Jund al-Urdunn

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Syria (Bilad al-Sham) and its provinces under the Abbasid Caliphate in the 9th century

Jund al-Urdunn (Arabic: جُـنْـد الْأُرْدُنّ‎, translation: "The military district of Jordan") was one of the five districts of Bilad al-Sham (Islamic Syria) during the early Islamic period. It was established under the Rashidun and its capital was Tiberias throughout its rule by the Umayyad and Abbasid caliphates. It encompassed southern Mount Lebanon, the Galilee, the southern Hauran, the Golan Heights, and most of the eastern Jordan Valley (especially in the north).[1]

Subdistricts and major towns[edit]

The 10th-century geographer Ibn al-Faqih held that besides its capital at Tiberias, the Urdunn's chief districts (qura) were Samaria (al-Samira in Arabic), i.e. Nablus, Beisan, Qadas, Pella (Fahl in Arabic), Jerash, Acre (Akka in Arabic), and Tyre (Sur in Arabic).[2] The geographer al-Muqaddasi (d. 985) notes that the principal towns of the district were its capital Tiberias, Qadas, Tyre, Acre, Faradiyya, Kabul, Beisan, Lajjun and Adhri'at.[3] The 13th-century geographer Yaqut al-Hamawi counted the quras of Urdunn as Tiberias, Beisan, Acre, Beit Ras, Jadar (Jaydur, area adjacent to the east of the Golan Heights), Tyre and Saffuriya.[4]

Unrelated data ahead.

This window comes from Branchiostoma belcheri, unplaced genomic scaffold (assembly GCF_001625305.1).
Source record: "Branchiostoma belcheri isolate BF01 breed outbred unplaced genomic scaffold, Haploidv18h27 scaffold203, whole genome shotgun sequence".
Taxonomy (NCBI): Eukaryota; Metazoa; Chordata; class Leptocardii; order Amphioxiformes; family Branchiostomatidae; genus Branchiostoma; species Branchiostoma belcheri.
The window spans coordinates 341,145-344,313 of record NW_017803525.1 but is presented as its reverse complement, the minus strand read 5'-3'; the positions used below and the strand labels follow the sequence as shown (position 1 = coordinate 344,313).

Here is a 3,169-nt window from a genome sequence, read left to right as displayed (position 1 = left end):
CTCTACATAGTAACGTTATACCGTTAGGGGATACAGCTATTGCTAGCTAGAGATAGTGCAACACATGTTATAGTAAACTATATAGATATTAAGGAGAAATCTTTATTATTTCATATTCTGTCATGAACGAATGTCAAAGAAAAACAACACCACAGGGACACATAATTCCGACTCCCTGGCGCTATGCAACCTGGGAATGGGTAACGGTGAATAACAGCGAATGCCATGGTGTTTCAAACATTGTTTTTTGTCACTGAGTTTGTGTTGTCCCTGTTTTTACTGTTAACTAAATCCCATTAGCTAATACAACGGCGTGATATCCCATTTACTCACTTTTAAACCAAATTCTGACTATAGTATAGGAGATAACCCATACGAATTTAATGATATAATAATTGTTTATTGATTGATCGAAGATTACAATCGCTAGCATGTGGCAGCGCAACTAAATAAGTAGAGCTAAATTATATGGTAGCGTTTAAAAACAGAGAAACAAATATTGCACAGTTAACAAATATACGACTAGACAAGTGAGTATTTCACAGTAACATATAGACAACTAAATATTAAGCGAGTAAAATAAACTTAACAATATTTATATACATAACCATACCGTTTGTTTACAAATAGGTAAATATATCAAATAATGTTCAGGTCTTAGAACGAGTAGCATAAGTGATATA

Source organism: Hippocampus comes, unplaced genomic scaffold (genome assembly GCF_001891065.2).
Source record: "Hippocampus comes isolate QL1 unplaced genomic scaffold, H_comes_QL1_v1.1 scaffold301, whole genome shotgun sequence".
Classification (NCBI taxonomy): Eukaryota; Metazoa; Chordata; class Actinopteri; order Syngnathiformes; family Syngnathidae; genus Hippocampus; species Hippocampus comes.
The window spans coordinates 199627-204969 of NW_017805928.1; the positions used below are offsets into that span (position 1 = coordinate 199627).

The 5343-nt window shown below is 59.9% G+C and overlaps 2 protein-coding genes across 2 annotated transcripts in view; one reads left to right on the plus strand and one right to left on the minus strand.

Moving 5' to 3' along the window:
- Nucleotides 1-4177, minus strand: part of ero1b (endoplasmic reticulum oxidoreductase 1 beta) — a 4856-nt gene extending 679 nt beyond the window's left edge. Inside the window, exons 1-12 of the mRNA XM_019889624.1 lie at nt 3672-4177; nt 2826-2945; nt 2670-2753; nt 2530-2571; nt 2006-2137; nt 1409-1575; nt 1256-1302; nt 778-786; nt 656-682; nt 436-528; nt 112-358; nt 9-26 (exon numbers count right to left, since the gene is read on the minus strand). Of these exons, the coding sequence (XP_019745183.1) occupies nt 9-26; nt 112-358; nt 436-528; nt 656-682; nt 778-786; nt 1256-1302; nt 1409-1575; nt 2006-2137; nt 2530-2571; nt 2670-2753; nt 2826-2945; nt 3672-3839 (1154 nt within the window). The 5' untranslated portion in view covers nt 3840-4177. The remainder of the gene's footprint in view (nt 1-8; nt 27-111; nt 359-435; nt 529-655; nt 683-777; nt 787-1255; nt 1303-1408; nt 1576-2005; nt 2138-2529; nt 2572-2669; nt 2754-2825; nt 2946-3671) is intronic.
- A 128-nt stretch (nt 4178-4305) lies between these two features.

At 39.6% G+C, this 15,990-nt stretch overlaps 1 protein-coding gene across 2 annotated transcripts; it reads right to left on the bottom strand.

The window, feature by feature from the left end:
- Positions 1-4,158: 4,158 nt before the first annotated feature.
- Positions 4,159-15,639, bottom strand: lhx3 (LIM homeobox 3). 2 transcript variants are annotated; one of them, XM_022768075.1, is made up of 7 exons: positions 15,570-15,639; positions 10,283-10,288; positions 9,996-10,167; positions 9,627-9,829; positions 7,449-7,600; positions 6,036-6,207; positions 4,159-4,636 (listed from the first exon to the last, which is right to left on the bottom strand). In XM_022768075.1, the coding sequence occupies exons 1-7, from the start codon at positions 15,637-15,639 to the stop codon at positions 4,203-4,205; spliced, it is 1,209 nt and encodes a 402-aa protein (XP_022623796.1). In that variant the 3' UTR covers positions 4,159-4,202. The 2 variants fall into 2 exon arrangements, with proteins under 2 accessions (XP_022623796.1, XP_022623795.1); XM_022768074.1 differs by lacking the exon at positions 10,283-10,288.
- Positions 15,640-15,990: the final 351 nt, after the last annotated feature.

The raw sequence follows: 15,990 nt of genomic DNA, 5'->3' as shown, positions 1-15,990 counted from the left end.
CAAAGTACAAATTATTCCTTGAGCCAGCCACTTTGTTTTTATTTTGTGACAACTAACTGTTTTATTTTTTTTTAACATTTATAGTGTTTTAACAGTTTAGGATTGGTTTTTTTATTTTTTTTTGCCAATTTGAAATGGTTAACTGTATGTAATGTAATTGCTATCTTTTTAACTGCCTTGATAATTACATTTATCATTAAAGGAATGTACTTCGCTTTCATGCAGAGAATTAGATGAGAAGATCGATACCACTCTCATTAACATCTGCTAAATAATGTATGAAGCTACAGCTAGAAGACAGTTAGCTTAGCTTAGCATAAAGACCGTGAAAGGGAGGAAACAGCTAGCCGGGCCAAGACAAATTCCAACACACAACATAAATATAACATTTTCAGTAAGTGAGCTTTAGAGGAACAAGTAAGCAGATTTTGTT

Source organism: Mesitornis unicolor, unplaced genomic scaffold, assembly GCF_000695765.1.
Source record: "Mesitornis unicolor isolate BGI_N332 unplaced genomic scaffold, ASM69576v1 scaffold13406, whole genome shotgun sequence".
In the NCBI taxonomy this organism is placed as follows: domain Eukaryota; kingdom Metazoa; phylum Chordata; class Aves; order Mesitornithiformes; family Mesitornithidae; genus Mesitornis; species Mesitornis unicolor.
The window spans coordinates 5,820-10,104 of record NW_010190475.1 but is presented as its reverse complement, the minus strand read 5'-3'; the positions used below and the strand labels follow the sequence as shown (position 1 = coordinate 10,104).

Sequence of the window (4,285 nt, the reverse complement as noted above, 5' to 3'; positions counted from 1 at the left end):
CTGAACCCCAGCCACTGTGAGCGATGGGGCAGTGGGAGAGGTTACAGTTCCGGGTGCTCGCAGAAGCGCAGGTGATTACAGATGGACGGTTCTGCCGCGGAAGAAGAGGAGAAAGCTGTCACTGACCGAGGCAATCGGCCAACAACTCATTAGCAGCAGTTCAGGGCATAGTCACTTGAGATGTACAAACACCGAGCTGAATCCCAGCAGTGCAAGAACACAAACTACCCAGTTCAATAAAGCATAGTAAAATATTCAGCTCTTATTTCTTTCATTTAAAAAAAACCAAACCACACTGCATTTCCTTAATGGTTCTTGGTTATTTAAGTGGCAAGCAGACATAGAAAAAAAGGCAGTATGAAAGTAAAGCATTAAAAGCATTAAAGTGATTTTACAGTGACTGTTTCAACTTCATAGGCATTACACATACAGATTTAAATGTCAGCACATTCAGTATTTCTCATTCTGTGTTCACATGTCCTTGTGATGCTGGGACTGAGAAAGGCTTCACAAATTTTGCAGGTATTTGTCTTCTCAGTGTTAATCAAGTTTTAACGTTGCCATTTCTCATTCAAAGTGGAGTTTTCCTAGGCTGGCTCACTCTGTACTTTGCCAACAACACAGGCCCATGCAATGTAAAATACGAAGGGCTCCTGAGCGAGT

The geographers Ibn Hawqal (d. c. 978) and Estakhri (d. 957) noted the Ghawr (Jordan Valley) district, the low-lying area along the Jordan River between Lake Tiberias to the Dead Sea, with its capital at Jericho (Ariha in Arabic), was administratively subordinate to Urdunn.[5] The geographer al-Ya'qubi (d. 892) held that the Ghawr was subordinate to Jund Dimashq.[2]


Rashidun period[edit]

Umayyad period[edit]

Abbasid period[edit]

See also[edit]


  1. ^ Le Strange, G. (1890). Palestine Under the Moslems: A Description of Syria and the Holy Land from A.D. 650 to 1500. London: Committee of the Palestine Exploration Fund. pp. 30–39. OCLC 1004386. CS1 maint: discouraged parameter (link)
  2. ^ a b le Strange 1890, p. 30.
  3. ^ le Strange 1890, p. 39.
  4. ^ le Strange 1890, p. 32.
  5. ^ le Strange 1890, pp. 30–31.
  6. ^ a b Hinds 1993, p. 264.
  7. ^ a b c Crone 1980, p. 125.
  8. ^ a b Gil 1997, p. 115.
  9. ^ Ahmed 2010, p. 114.
  10. ^ Crone 1980, p. 126.
  11. ^ Crone 1980, p. 127.
  12. ^ Crone 1980, p. 128.
  13. ^ a b Sharon 1999, p. 218.
  14. ^ Amitai-Preiss 2015, p. 72.